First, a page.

Archive for October, 2010

The Framing Hope Product Donation Program: Partnering Home Depot stores with Local Non Profit Organizations

Tuesday, October 26th, 2010

One of the most asked questions we get as a company refers to returned, unsold or discontinued products…do we just throw all those perfectly good products away? Do they go back to the vendor?  Before 2008, unfortunately the answer to both of those questions was “yes.”  We either threw away unsold or discontinued products or shipped them back to the vendor.  From a business perspective, and certainly not from an employee morale or environmental perspective, neither of those were really good options.  Associates were consistently sending emails to the company’s management asking why we weren’t donating these products to local community organizations that could really use them.  They were right, of course.

As a result, in 2008 we launched the Framing Hope Product Donation Program, which is a collaborative effort between The Home Depot®, The Hope Depot Foundation and the nonprofit, Gifts In Kind International. Since the program began, $75 million in products from more than 1,000 Home Depot stores have been donated to more than 1,200 nonprofit partners, resulting in the diversion of 35,000 tons of usable product from landfills.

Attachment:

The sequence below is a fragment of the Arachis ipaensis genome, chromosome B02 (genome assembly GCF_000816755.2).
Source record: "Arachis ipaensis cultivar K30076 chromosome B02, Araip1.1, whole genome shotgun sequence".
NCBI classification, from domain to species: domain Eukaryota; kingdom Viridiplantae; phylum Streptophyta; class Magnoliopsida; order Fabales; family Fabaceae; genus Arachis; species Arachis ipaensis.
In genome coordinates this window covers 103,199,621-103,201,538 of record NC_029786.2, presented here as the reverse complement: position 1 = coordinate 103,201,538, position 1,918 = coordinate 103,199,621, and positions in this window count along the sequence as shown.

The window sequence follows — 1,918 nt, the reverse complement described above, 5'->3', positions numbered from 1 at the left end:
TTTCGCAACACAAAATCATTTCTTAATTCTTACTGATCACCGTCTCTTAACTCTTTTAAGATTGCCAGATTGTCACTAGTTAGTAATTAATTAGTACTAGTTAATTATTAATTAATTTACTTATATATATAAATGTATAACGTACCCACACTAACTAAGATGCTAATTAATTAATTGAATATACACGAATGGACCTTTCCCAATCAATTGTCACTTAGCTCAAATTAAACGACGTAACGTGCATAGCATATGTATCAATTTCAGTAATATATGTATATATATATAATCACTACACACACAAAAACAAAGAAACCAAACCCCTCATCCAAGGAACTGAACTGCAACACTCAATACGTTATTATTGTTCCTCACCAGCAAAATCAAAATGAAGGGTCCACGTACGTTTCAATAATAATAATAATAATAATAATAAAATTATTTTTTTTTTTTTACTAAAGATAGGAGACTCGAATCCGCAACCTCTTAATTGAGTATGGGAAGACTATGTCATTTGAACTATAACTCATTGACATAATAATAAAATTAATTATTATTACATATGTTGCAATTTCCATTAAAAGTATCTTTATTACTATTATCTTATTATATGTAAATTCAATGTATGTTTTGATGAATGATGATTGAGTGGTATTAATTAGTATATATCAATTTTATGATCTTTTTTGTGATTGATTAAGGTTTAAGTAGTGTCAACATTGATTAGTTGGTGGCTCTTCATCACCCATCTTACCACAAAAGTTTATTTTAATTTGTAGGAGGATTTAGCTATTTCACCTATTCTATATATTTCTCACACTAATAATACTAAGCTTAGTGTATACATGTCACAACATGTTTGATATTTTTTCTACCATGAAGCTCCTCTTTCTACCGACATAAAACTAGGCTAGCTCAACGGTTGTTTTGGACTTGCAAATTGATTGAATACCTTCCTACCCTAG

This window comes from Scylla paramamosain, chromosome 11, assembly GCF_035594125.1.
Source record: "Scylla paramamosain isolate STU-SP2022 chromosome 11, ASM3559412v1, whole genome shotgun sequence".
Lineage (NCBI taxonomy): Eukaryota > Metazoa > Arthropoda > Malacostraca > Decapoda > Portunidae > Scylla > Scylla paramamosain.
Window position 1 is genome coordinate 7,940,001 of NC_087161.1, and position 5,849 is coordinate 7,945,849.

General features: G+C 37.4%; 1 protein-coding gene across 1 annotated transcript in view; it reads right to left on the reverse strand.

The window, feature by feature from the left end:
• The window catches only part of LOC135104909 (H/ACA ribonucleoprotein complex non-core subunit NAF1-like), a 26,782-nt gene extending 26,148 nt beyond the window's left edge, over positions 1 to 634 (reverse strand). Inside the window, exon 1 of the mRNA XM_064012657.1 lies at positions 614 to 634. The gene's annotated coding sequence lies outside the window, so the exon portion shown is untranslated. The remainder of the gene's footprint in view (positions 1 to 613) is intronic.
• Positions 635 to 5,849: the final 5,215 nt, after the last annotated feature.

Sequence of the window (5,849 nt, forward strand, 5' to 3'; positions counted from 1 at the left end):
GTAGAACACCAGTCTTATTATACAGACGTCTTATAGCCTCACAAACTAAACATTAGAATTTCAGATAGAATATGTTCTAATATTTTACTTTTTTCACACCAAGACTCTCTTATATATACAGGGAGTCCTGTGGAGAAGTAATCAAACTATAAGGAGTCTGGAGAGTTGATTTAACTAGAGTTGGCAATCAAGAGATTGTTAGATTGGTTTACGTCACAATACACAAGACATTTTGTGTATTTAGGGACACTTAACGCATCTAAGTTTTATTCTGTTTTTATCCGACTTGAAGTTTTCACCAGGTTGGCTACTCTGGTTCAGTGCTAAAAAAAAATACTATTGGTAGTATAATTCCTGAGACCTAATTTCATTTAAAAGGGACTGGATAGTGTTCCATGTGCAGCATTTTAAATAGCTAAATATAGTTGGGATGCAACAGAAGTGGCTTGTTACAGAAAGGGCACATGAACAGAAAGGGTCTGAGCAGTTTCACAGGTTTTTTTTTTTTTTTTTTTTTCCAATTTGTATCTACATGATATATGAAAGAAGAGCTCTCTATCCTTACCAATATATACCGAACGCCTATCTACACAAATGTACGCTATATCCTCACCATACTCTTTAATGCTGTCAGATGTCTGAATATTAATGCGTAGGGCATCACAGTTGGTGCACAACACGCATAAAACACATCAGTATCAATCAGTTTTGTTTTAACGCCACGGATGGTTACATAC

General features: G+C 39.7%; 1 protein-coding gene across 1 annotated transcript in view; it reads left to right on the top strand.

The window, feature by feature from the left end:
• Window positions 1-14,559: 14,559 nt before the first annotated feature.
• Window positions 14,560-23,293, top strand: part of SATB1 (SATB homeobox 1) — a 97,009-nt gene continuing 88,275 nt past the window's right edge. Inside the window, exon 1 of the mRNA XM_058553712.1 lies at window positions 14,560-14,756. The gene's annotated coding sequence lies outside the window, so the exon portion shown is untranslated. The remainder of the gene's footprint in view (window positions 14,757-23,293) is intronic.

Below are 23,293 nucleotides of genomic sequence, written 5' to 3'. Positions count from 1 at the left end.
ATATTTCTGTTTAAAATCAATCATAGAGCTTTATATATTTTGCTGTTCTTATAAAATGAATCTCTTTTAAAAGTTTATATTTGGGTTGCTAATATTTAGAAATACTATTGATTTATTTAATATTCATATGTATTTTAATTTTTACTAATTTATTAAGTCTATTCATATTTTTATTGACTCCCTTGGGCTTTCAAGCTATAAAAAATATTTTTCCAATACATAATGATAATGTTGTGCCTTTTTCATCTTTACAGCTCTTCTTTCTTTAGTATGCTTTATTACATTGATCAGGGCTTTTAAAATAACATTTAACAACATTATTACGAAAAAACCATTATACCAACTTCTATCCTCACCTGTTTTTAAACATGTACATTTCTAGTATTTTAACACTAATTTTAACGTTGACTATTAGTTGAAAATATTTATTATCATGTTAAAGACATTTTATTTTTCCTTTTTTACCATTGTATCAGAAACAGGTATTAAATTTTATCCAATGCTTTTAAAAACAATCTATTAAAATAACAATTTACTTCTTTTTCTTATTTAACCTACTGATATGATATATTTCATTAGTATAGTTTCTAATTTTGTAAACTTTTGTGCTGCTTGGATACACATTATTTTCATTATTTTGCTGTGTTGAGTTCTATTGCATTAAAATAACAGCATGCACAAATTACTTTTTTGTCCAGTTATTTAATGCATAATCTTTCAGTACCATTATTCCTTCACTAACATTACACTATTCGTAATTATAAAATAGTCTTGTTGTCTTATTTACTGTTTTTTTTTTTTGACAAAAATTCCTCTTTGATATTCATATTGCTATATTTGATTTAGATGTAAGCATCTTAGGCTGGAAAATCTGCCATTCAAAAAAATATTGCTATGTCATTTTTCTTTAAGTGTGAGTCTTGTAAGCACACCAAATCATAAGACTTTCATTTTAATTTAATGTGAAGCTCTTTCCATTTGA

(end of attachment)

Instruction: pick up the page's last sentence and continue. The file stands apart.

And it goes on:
Here’s how it works:

–  Local Home Depot stores are matched with nonprofits in their communities.  The nonprofits have to be a 501(c)(3) organization and they must go through an intense vetting process to determine their eligibility. 

–  The nonprofits must have the capacity to pick up a wide variety of donated products and building supplies on a weekly basis.  The deal is that the store will give them everything they have to give and the nonprofit has to take whatever that may be.  This week, the store may give them bathroom fixtures, hammers and an assortment of rugs.  Next week it could be doors, windows and lumber.

–  The nonprofits set up a time to come to the store on a weekly basis to pick up the products.  They have to have their own transportation to haul the product away.

Each week more than 1,200 nonprofit organizations across the country drive away from more than 1,000 Home Depot stores with products they can use to support their services.  We find that the best recipients for the products are organizations with housing units to maintain.  For instance, Atlanta Union Mission has more than 1,000 beds in various shelters for the homeless and substance-addicted.  Home Depot donations have helped the mission renovate the dormitories at The Potter’s House, a working farm outside Athens, Georgia that houses about 180 men in long-term, intensive care for chemical addiction.  Read more about Framing Hope and the Atlanta Union Mission.